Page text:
Out to pasture on a four-wheeler

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'Ernie, how about taking a ride on the four-wheeler?” my nephew, Loren, asked me that warm summer day.

“Sounds great to me,” I answered.

Within minutes Loren had the two four-wheelers out and was riding one of them; my daughter and a couple of young friends were on the other one.

Returning to where I stood, Loren said, “Okay, Ernie, here it is.”

Listening to the exclamations I heard, I knew most of my family didn’t agree, but their remarks made me want to ride the four-wheeler all the more.

Loren had the four-wheeler aimed into the field when I climbed on. After some instructions on the workings of the monster, I took off.

I will admit that at first I was slow, hardly allowing the vehicle to move; but soon I was lost in a new, exciting world.

I drove round and round in the pasture, going farther as I grew braver.

I had often been out in this field before my eyesight faded away, and in my mind I could still see the large pasture with trees on the far side, and to the left a sloping hill made for climbing.

When we started the four-wheelers there had been a half-dozen white-tailed deer on the far side of the field, but they fled after taking one look at me on that machine.

Loren said he would whistle if I was headed into trouble. Shortly I heard his shrill whistle, and I stopped the four-wheeler.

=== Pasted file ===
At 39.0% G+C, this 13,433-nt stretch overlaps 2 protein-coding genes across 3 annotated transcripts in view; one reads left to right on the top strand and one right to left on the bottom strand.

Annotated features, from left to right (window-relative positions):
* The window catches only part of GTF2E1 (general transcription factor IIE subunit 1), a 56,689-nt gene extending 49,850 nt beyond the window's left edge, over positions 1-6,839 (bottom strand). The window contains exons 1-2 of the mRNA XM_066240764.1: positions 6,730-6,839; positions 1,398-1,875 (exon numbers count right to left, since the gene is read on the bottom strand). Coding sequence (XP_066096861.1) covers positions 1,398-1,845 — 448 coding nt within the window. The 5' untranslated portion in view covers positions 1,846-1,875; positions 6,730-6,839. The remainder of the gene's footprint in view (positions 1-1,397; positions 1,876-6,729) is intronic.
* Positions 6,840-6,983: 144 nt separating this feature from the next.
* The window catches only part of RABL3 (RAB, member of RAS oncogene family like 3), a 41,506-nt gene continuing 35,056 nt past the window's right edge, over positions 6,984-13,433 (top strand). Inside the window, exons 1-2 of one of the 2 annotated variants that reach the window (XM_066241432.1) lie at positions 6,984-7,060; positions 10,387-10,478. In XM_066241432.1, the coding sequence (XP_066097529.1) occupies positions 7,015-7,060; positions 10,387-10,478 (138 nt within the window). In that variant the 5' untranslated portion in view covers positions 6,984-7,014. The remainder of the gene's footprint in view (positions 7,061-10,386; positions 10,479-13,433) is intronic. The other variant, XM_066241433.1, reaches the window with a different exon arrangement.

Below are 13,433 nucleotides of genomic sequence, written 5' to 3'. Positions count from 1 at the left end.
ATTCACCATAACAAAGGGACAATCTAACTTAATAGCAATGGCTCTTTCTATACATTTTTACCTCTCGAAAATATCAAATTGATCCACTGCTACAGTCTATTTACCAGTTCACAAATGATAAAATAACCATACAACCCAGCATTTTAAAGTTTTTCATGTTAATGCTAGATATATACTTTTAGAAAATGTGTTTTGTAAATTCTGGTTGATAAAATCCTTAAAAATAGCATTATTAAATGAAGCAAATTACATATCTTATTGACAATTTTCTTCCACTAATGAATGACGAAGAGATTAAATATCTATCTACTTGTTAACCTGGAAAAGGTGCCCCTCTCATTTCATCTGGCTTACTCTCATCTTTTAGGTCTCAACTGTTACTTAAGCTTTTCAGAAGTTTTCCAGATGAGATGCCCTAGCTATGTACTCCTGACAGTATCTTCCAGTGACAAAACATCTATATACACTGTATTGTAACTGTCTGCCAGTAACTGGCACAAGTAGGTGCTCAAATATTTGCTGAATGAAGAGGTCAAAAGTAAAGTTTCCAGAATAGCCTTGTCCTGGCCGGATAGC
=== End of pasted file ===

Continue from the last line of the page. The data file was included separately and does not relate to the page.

“Just checking to make sure you could hear me,” Loren said. “Now you can try the hill.”

Up the hill I went, going right over scattered tree limbs left from wood-gathering earlier. Turning the monster around, I headed back down the hill and increased the speed.

Hearing another shrill whistle, I stopped, only to have Loren jump on the back of the machine. Back up the hill I went. “Turn left,” I heard Loren say, but no matter how I tried to go left, we kept going straight ahead.

“Turn left,” Loren said again.

“I am turning left, but the front wheels are off the ground,” I replied.

Slowing the four-wheeler to a crawl, I felt the front wheels lightly touch the surface of the pasture, but the slightest pressure on the throttle would bring those wheels back up. Slowly, I managed to make the turn and we headed back down the hill.

I stopped the machine, and this time Loren jumped on the hood in front of me. “Let's go,” he said.

“Hey, I can't see a thing ahead now – I can't see through you,” I replied, laughing. But at least Loren held the front of the machine down on all four wheels. I drove up the hill again, then back to near the gate. I stopped, allowing Loren to jump off.

It's strange how going around in circles can confuse a person if he can't see or is wearing a blindfold.

Sometimes I would turn what I thought was a complete circle and head out, thinking I was headed for the hill, only to find I was really going in the opposite direction. Fortunately, the river was on the other side of the house and yard, so at least I was safe.

It was also strange how the land seemed to change. Nothing appeared to stay still, and people, trees and even the hill kept moving out of place.

I listened to hear the others talking, and found them on the wrong side of the pasture; somehow they had crossed the pasture and entered the woods. Well, not really — I just had to turn myself around.

Several times I would listen to find the other four-wheeler and then head right toward it, only to hear its riders give a shrill shriek as they sped off. Of course, I couldn't catch them, but I had fun making them think I might really try.

But all good things have to come to an end. At last everything stopped moving as I drove the machine out of the pasture, stopping near where the others stood.

I am thinking of another ride this summer. Why should being blind stop me? Life is for living, whether blind or fully sighted. Want to take a ride with me?

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